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According to a recent study, using “sing-song” speech, like nursery rhymes, is the most successful way to teach babies to talk. Traditionally, linguists have emphasized phonetics as the foundation of language learning, with the belief that babies combine these smallest sound elements to form words.

Nursery rhymes crucial in language development in babies

Researchers from the University of Cambridge and Trinity College Dublin found that babies start processing phonetic information at around seven months old. However, they still face challenges with it at around 11 months, which coincides with the typical onset of their first words.

University of Cambridge researchers indicates that individual speech sounds aren’t reliably processed until around seven months old, despite infants recognizing familiar words like ‘bottle.’ Professor Usha Goswami, a neuroscientist, suggests that speech rhythm information is crucial for developing a functional language system in infants.

Infants utilize rhythmic cues as a framework to incorporate phonetic details. They discern the strong-weak rhythm pattern in English words, such as ‘daddy’ or ‘mummy,’ with emphasis on the first syllable. This rhythmic awareness aids infants in distinguishing word boundaries and understanding natural speech patterns.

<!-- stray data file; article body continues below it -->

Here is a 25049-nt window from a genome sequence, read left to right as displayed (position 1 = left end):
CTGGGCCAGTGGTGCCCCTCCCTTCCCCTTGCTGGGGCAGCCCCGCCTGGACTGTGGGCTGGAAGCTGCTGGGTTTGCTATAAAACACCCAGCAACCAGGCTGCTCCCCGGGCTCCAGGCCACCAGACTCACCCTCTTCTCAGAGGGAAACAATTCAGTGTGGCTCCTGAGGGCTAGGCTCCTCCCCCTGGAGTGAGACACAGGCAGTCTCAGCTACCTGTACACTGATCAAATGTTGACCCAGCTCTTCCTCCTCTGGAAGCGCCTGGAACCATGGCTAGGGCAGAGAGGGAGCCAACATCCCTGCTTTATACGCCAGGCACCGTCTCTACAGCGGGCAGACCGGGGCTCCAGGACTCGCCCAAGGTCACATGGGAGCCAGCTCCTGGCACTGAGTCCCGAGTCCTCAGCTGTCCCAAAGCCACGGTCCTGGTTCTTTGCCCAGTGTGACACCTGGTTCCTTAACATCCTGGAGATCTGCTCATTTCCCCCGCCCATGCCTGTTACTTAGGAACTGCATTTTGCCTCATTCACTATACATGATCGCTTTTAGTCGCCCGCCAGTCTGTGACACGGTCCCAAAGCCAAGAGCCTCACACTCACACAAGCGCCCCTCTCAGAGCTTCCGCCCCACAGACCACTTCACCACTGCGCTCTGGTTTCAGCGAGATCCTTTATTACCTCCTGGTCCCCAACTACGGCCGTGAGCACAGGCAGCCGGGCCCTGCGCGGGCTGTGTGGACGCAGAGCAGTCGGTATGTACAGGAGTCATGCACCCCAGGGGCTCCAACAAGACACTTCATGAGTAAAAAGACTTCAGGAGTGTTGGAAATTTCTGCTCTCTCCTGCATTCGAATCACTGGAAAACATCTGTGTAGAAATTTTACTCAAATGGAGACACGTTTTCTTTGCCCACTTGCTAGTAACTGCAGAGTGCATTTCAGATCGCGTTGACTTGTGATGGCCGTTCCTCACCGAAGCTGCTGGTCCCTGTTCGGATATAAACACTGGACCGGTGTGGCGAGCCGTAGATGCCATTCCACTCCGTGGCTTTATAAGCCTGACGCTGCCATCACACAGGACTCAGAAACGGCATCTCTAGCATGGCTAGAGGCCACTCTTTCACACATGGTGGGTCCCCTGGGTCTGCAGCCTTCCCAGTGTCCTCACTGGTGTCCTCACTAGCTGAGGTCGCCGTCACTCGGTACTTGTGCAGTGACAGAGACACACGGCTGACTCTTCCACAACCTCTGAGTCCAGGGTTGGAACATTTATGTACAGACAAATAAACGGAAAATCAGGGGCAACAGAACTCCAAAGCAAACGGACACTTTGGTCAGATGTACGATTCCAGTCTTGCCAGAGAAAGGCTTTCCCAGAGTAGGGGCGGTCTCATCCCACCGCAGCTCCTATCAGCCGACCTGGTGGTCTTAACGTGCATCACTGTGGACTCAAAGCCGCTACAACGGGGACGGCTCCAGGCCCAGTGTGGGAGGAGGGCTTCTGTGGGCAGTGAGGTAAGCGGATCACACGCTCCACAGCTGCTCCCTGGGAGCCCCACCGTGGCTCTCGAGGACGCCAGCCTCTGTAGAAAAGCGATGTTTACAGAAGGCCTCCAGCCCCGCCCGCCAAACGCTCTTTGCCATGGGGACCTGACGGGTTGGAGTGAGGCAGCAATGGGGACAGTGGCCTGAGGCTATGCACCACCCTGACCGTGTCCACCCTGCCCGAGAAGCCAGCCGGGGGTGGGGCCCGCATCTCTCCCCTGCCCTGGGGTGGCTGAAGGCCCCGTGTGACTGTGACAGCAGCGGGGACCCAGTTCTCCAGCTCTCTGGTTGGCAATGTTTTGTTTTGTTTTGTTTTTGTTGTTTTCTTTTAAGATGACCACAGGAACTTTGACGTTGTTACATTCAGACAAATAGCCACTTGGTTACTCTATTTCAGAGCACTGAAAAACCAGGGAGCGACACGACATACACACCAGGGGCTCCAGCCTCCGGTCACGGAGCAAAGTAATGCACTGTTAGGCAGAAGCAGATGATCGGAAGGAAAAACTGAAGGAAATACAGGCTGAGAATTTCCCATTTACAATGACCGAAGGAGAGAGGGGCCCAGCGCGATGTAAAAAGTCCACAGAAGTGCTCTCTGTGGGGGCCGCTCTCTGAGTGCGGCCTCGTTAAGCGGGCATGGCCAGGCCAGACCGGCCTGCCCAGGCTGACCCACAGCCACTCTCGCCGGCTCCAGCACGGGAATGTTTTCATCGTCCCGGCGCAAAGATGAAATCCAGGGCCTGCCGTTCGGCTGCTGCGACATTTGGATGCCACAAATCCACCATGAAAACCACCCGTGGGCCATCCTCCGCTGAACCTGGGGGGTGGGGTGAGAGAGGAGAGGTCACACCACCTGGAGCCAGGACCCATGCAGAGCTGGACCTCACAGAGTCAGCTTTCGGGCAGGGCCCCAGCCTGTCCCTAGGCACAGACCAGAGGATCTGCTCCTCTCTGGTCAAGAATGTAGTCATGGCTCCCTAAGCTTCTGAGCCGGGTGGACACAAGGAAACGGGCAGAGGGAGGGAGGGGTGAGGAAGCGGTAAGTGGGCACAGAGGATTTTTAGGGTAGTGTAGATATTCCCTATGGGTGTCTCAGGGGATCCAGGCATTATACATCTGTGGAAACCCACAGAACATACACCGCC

Researchers at Trinity College Dublin studied brain activity in 50 infants aged 4, 7, and 11 months, observing responses to a nursery rhyme video. Utilizing a specialized algorithm, they analyzed brainwaves to understand how phonetic information processing evolves in response to continuous speech. Professor Giovanni Di Liberto highlights this as groundbreaking evidence of such changes over time.

Dyslexia and developmental language disorders not due to phonetic issues

This study, part of the BabyRhythm project led by Prof. Goswami, investigated language learning and its links to dyslexia. Unlike previous studies using nonsensical syllables, it challenges the prevailing notion that phonetic issues solely explain dyslexia and developmental language disorders, citing insufficient evidence to support this theory.

Infants as young as two months process rhythmic speech information, predicting later language outcomes, according to the BabyRhythm project. Professor Goswami advises parents to engage in talk, singing, or nursery rhymes with their babies, emphasizing the positive impact on language development. The research received funding from the European Research Council and Science Foundation Ireland.